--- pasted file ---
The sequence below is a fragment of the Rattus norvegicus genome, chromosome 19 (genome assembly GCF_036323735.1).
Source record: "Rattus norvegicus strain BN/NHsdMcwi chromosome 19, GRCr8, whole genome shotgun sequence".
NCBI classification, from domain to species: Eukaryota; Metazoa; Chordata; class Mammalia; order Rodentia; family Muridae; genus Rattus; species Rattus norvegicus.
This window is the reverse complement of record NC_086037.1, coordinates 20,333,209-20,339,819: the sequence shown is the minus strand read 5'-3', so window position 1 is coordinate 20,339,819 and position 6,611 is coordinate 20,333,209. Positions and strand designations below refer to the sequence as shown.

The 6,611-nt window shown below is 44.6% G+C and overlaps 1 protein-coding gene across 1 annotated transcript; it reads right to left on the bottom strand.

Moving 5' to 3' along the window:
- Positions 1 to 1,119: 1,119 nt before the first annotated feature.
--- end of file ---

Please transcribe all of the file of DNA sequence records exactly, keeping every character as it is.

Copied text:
The sequence below is a fragment of the Rattus norvegicus genome, chromosome 19 (genome assembly GCF_036323735.1).
Source record: "Rattus norvegicus strain BN/NHsdMcwi chromosome 19, GRCr8, whole genome shotgun sequence".
NCBI classification, from domain to species: Eukaryota; Metazoa; Chordata; class Mammalia; order Rodentia; family Muridae; genus Rattus; species Rattus norvegicus.
This window is the reverse complement of record NC_086037.1, coordinates 20,333,209-20,339,819: the sequence shown is the minus strand read 5'-3', so window position 1 is coordinate 20,339,819 and position 6,611 is coordinate 20,333,209. Positions and strand designations below refer to the sequence as shown.

The 6,611-nt window shown below is 44.6% G+C and overlaps 1 protein-coding gene across 1 annotated transcript; it reads right to left on the bottom strand.

Moving 5' to 3' along the window:
- Positions 1 to 1,119: 1,119 nt before the first annotated feature.